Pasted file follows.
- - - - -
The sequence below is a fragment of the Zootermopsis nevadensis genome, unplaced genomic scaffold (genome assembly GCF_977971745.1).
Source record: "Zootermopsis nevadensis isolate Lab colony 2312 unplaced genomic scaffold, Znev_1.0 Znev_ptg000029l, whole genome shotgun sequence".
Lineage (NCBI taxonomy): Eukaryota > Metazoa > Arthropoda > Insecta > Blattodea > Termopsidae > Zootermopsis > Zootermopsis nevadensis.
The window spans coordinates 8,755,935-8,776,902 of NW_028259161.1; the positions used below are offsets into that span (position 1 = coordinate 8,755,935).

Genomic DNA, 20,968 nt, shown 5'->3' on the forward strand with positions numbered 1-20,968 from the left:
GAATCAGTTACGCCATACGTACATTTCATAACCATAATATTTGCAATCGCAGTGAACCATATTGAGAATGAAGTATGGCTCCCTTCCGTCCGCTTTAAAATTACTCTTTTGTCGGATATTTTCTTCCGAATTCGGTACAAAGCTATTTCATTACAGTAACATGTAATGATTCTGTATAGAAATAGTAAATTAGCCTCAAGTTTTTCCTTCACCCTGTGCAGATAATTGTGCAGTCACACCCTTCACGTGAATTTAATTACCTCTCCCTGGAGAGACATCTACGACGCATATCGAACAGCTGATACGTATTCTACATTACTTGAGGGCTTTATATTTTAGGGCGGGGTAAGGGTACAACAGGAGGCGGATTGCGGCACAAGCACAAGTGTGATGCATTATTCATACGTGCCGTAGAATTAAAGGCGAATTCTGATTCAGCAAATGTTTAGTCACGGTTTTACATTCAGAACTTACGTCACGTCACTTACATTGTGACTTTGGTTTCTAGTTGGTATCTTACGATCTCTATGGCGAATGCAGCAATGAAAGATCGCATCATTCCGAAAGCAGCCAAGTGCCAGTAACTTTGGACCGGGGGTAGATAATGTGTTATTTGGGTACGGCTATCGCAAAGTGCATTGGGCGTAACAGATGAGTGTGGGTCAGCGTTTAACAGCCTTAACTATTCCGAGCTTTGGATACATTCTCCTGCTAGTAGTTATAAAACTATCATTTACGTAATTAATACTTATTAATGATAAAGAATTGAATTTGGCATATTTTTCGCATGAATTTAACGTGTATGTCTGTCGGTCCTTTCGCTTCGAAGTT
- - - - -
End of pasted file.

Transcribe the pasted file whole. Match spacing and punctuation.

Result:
The sequence below is a fragment of the Zootermopsis nevadensis genome, unplaced genomic scaffold (genome assembly GCF_977971745.1).
Source record: "Zootermopsis nevadensis isolate Lab colony 2312 unplaced genomic scaffold, Znev_1.0 Znev_ptg000029l, whole genome shotgun sequence".
Lineage (NCBI taxonomy): Eukaryota > Metazoa > Arthropoda > Insecta > Blattodea > Termopsidae > Zootermopsis > Zootermopsis nevadensis.
The window spans coordinates 8,755,935-8,776,902 of NW_028259161.1; the positions used below are offsets into that span (position 1 = coordinate 8,755,935).

Genomic DNA, 20,968 nt, shown 5'->3' on the forward strand with positions numbered 1-20,968 from the left:
GAATCAGTTACGCCATACGTACATTTCATAACCATAATATTTGCAATCGCAGTGAACCATATTGAGAATGAAGTATGGCTCCCTTCCGTCCGCTTTAAAATTACTCTTTTGTCGGATATTTTCTTCCGAATTCGGTACAAAGCTATTTCATTACAGTAACATGTAATGATTCTGTATAGAAATAGTAAATTAGCCTCAAGTTTTTCCTTCACCCTGTGCAGATAATTGTGCAGTCACACCCTTCACGTGAATTTAATTACCTCTCCCTGGAGAGACATCTACGACGCATATCGAACAGCTGATACGTATTCTACATTACTTGAGGGCTTTATATTTTAGGGCGGGGTAAGGGTACAACAGGAGGCGGATTGCGGCACAAGCACAAGTGTGATGCATTATTCATACGTGCCGTAGAATTAAAGGCGAATTCTGATTCAGCAAATGTTTAGTCACGGTTTTACATTCAGAACTTACGTCACGTCACTTACATTGTGACTTTGGTTTCTAGTTGGTATCTTACGATCTCTATGGCGAATGCAGCAATGAAAGATCGCATCATTCCGAAAGCAGCCAAGTGCCAGTAACTTTGGACCGGGGGTAGATAATGTGTTATTTGGGTACGGCTATCGCAAAGTGCATTGGGCGTAACAGATGAGTGTGGGTCAGCGTTTAACAGCCTTAACTATTCCGAGCTTTGGATACATTCTCCTGCTAGTAGTTATAAAACTATCATTTACGTAATTAATACTTATTAATGATAAAGAATTGAATTTGGCATATTTTTCGCATGAATTTAACGTGTATGTCTGTCGGTCCTTTCGCTTCGAAGTT